COLUMN: No evidence, no trial

Leslie Arntz

Last week ushered in the one year anniversary of Bush’s re-election. This notable occasion was celebrated by thousands of protesters spread out in little, angry, fist-shaking groups across the country. Fliers stapled to telephone poles in Cleveland’s Public Square and chalk memos scribbled on campuses called for the young and old, the disgruntled and disaffected to walk out of work, class or yoga and join marches and protests against the Bush regime.

A common vein-bulging cry included the words “impeach,” “Bush” and “now.” Generally in that order. Try to find the reasoning behind the shouting.

Partisan disagreement is not grounds for impeachment. Anger over an administration’s policies and actions is routine: nothing to be alarmed about. No president has had 100 percent approval ratings. There are always individuals dissenting for the sake of dissent.

Disagreement with policy and evidence of criminal activity are two separate entities. A president cannot be impeached because he fails to do everything the losing party demands. He cannot be impeached for mispronouncing standard English words. He cannot be impeached for appointing or nominating individuals who share his political ideologies.

The Constitution lays out the prerequisites for impeachability. Article II, section 4 states “the President, Vice President and all civil officers of the United States, shall be removed from office on impeachment for, and conviction of, treason, bribery or other high crimes and misdemeanors.”

If there is proof of such things, then, by all means, they should be brought forward. If not, then the subject should be dropped. Once proof has been procured, the impeachment may proceed.

Don’t leave it just at impeachment, though. The clause “and convict” should be added to the protesters’ mantra.

If Bush is ever to be removed from office, first the House of Representatives will have to charge him with one or more of the above offenses. Article I, section 3, allots the Senate to try him with the chief justice of the Supreme Court presiding. If convincing half of the representatives to call for an impeachment wasn’t hard enough, convincing 2/3 of a Senate in which Republicans hold a majority will be even more difficult.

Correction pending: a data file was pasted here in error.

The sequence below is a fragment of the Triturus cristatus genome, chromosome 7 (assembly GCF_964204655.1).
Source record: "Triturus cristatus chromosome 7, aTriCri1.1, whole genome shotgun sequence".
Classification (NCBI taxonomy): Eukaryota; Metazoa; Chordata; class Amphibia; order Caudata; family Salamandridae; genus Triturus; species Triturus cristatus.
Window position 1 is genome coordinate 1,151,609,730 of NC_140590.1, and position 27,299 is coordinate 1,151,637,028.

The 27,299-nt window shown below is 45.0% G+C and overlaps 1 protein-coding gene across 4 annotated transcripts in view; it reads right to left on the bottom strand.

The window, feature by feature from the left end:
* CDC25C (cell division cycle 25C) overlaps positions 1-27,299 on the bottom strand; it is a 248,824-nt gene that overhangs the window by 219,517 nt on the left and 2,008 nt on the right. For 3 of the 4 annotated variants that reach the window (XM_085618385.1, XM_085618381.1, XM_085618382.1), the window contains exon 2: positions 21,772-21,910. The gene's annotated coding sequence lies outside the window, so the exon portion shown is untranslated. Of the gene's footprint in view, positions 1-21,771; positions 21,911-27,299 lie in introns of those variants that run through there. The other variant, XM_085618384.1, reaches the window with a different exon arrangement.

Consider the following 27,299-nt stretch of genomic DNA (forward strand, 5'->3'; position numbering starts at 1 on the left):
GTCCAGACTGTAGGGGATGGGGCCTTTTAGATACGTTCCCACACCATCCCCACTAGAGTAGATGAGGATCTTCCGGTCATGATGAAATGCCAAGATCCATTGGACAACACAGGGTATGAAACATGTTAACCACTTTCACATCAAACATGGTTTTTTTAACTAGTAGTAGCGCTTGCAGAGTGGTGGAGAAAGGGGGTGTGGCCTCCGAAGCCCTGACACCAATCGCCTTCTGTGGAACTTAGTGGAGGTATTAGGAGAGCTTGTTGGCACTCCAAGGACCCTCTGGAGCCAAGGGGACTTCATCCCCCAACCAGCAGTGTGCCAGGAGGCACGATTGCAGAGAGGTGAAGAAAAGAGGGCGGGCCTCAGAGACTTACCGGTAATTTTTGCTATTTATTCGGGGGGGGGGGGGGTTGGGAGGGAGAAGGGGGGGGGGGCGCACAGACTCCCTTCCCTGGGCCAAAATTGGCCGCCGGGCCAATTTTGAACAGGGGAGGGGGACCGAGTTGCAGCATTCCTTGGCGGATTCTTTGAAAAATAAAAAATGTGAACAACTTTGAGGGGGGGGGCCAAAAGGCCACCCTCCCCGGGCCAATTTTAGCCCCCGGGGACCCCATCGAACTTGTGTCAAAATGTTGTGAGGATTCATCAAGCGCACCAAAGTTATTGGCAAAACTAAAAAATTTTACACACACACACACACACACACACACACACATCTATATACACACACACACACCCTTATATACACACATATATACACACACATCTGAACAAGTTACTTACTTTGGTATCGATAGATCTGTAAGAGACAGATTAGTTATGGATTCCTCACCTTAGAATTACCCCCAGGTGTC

Without the hard evidence, there is no trial. Grassroots movements have sprouted all over the country, but to limited success. If the turnout for protests is any indication of the true support of such movements, then they are floundering at best. Instead of protesting, sit down and write letters.

If thought about how to impeach Bush hasn’t been explored, then thought to what happens after he’s gone probably hasn’t either. Americans won’t get to elect whomever they wish to be president. Dick Cheney, John Dennis Hastert, Ted Stevens and Condoleezza Rice are next in line.

Exactly how impeachment will help our country is a stab in the dark at best. Impeachment rarely happens, not because politicians rarely commit impeachable crimes, but because the process demands huge amounts of congressional time. Those calling for impeachment see the executive branch as corrupt and incompetent and it is difficult to discern how voluntarily crippling another branch will make things all better.

Action is good. Action before thought is not. Cutting off the nose to spite the face was never a particularly positive idiom.

Leslie Arntz is a sophomore magazine journalism major and a point/counterpoint columnist for the Daily Kent Stater. Contact her at